Did you know there is a website that lists many of the Famous people from Guelph? This unique database was started in November 2013 by the Guelph Public Library to help Guelphities learn about our city’s finest actors, musicians, athletes, authors, government officials, and historical figures. Since its launch, Library staff have added over 200 […]
A bridge has spanned the Speed River at this location as early as 1860 and was known first as “the Wellington Foundry Bridge” and later “the Inglis-Hunter Bridge” because of its close proximity to one of the very early industries in Guelph, established circa 1860, on the easterly bank of the river. The bridge seen […]
There once was a crown hanging over the centre of Guelph. This crown, made of wire with Christmas lights, hung over St. George’s Square from around 1960 until it was taken down at the end of the 1970’s. The Crown, which was purchased from Texas as part of a Christmas Ornament Package, was removed around 1979 in […]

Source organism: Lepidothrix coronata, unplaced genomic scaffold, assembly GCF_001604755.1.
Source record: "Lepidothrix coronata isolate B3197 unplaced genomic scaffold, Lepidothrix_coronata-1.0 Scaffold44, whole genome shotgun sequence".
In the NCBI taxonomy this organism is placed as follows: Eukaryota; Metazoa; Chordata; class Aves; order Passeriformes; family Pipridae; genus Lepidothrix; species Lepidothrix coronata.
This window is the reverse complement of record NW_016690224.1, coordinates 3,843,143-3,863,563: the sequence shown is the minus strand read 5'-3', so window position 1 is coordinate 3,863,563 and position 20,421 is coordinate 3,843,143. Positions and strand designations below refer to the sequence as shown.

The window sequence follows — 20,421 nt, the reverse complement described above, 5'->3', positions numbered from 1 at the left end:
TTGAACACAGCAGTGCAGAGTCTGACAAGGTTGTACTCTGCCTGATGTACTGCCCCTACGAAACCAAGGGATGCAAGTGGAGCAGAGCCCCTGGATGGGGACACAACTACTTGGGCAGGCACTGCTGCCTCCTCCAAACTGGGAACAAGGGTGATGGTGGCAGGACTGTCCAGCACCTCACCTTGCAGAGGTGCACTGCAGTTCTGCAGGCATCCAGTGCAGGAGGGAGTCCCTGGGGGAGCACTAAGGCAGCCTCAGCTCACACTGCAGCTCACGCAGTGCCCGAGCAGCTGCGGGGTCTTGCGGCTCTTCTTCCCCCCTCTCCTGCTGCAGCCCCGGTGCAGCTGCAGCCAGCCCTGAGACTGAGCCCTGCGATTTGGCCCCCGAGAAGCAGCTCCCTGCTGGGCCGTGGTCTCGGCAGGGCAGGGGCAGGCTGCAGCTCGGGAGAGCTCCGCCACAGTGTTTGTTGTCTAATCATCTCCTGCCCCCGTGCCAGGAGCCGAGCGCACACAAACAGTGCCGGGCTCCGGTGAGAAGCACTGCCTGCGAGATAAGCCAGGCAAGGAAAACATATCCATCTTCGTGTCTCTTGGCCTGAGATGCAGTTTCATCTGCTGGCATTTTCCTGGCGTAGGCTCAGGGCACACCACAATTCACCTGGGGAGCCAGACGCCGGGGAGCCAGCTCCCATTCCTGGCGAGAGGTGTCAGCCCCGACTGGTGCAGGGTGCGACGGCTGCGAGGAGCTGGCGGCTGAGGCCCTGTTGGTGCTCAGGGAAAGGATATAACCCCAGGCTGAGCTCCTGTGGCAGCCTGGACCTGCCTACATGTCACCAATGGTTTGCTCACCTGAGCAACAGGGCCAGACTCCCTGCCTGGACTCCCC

The city of Guelph was named by founder John Galt in 1827 to honour the British Royal Family, the Hanoverians, who were descended from the House of Welf (Also known as the Guelfs or Guelph), one of the great political factions in late medieval Germany and Italy, and the ancestral family of the reigning British monarch at […]
Rambles in the Rustbelt is a series of audio explorations celebrating heritage architecture in Ontario. In this episode, Benjamin A. Vazquez leads us on a tour of Guelph, Ontario. Join us for this walk and explore the area.